CHICAGO, Aug. 17, 2012 /PRNewswire-USNewswire/ --– A popular North Park University bachelor's degree program for professionals who aspire to leadership positions in the nonprofit sector can be completed online beginning with the 2012-2013 academic year. The degree will be among five bachelor's degrees that students can earn online through the School of Adult Learning (SAL).
North Park University is known for educational offerings in the nonprofit arena. With this new option, SAL students will be able to earn nonprofit management degrees through a combination of online and in-person classes, or exclusively online, said Dr. Pamela Ransom, SAL associate professor and chair of the school's nonprofit management and criminal justice majors.
SAL students in nonprofit management gain a foundational understanding of the nonprofit sector, plus specific skills and professional contacts to be successful managers. "What is different about our program is that we have a real-world component, and a real-world focus about not-for-profit management," Ransom said.
Students who have earned the degrees have moved into fulfilling careers. Violet Ricker earned her degree in 2010 through a combination of online and in-person classes, which she took at the University's satellite campus in Grayslake, Ill., and at the Chicago campus. Today, she is executive director of Waukegan Main Street, a nonprofit organization that works for community and economic development in downtown Waukegan, Ill., her hometown.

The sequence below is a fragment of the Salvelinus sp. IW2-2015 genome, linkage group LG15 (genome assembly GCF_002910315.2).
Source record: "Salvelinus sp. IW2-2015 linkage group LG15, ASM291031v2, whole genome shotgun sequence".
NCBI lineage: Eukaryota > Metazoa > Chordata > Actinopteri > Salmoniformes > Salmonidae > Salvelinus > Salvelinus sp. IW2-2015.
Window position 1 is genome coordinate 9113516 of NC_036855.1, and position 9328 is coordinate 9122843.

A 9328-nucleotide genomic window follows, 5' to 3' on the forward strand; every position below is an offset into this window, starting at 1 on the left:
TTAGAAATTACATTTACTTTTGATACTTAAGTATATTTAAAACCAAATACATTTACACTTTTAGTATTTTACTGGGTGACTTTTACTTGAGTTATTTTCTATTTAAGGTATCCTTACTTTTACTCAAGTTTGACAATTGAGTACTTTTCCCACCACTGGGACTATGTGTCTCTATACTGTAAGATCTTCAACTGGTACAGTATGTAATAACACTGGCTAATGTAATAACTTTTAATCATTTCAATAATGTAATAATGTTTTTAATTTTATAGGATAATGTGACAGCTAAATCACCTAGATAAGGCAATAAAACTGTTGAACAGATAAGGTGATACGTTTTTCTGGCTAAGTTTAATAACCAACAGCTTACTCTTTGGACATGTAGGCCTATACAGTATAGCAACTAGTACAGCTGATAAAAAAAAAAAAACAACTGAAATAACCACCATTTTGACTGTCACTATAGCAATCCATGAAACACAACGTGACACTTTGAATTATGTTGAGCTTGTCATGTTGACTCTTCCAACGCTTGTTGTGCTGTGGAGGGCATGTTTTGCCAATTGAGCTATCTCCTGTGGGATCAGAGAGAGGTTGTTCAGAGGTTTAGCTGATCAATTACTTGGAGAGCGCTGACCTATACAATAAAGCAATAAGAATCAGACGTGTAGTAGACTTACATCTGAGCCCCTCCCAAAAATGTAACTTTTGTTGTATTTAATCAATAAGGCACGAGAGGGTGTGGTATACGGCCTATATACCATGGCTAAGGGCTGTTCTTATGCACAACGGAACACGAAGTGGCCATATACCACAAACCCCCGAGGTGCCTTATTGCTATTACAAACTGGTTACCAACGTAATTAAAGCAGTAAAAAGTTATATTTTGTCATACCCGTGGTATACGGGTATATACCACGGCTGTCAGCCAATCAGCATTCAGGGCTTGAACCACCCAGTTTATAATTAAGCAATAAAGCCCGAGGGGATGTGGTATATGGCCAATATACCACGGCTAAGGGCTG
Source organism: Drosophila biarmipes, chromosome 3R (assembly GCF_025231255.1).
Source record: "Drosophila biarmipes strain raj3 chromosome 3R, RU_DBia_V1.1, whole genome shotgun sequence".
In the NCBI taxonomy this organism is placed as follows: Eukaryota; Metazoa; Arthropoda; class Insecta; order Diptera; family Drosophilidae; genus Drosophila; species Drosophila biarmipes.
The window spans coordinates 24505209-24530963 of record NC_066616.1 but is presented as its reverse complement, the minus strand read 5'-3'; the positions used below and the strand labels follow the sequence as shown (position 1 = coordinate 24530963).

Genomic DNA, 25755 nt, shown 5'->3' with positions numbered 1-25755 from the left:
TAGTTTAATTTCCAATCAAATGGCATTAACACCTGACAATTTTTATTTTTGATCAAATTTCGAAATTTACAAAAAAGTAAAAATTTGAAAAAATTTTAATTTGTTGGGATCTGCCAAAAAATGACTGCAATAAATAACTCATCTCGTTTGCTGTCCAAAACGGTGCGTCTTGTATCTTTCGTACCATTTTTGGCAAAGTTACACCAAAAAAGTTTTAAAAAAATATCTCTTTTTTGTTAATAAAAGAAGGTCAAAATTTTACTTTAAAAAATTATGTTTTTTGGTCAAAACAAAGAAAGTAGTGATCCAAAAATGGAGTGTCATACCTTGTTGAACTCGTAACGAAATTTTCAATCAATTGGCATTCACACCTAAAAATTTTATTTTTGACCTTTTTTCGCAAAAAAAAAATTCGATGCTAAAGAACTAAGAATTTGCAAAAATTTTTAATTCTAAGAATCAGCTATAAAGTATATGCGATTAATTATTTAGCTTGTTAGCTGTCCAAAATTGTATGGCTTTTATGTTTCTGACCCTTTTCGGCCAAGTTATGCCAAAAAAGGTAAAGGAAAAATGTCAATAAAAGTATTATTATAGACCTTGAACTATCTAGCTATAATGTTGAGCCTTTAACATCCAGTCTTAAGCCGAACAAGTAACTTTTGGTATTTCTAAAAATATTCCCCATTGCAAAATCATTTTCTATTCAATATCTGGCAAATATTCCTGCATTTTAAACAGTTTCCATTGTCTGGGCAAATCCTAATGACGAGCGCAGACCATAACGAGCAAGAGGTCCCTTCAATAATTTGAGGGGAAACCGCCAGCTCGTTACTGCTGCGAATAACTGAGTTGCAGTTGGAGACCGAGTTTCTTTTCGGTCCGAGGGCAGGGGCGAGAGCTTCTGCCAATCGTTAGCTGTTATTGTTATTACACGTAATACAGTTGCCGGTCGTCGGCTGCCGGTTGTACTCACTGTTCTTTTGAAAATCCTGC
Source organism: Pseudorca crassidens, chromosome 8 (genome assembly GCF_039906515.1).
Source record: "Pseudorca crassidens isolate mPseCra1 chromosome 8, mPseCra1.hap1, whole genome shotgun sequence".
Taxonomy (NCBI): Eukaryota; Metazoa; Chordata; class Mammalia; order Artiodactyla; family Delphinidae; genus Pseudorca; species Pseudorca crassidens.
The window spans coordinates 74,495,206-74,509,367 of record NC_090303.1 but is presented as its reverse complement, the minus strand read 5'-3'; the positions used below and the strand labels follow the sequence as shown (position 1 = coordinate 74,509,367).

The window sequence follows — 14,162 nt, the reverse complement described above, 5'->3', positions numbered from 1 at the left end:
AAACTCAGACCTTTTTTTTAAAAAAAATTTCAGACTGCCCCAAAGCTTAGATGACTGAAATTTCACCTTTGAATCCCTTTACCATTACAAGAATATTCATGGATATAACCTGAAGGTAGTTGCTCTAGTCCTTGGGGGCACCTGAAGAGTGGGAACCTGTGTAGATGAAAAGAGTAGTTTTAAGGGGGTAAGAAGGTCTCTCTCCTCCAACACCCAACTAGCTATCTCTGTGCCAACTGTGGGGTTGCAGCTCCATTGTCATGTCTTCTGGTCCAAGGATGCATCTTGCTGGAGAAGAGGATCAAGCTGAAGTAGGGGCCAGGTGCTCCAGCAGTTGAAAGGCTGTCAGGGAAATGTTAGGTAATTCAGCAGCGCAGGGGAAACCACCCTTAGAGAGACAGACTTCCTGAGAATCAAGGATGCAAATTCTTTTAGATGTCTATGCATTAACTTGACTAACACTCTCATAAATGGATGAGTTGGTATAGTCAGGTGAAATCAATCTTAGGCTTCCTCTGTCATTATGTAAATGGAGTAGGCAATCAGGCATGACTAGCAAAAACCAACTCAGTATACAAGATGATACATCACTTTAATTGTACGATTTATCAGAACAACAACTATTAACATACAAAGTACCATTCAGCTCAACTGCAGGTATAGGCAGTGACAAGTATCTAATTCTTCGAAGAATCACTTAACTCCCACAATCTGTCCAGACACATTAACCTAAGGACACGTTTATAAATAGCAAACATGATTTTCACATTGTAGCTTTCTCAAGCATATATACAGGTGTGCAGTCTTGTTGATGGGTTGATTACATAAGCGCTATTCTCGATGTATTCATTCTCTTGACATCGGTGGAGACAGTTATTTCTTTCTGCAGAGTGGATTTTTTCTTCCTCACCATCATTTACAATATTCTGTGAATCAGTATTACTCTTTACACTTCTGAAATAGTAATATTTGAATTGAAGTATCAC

The degree program brought together many disciplines, Ricker said. "I understand the connectedness of volunteer development, fundraising, communication and community outreach," she said. "To have that in a program versus learning on the job is very valuable. The best part for me was collective expertise from my fellow students in the program."
Lindsay LeVally earned a nonprofit management degree in 2009 through the SAL, attending classes in-person and taking at least one course online. She is currently in the process of moving to Springfield, Ill., where she will manage a new branch office for Grimco, Inc., a national wholesale sign supply company.
"I was able to get this job with the degree, and I've been here a year and a half," LeVally said. "I'm now being given chance to manage a branch in Springfield. I wouldn't even be working for Grimco without this degree. Every paper I did was on my company when I was at North Park."
SOURCE North Park University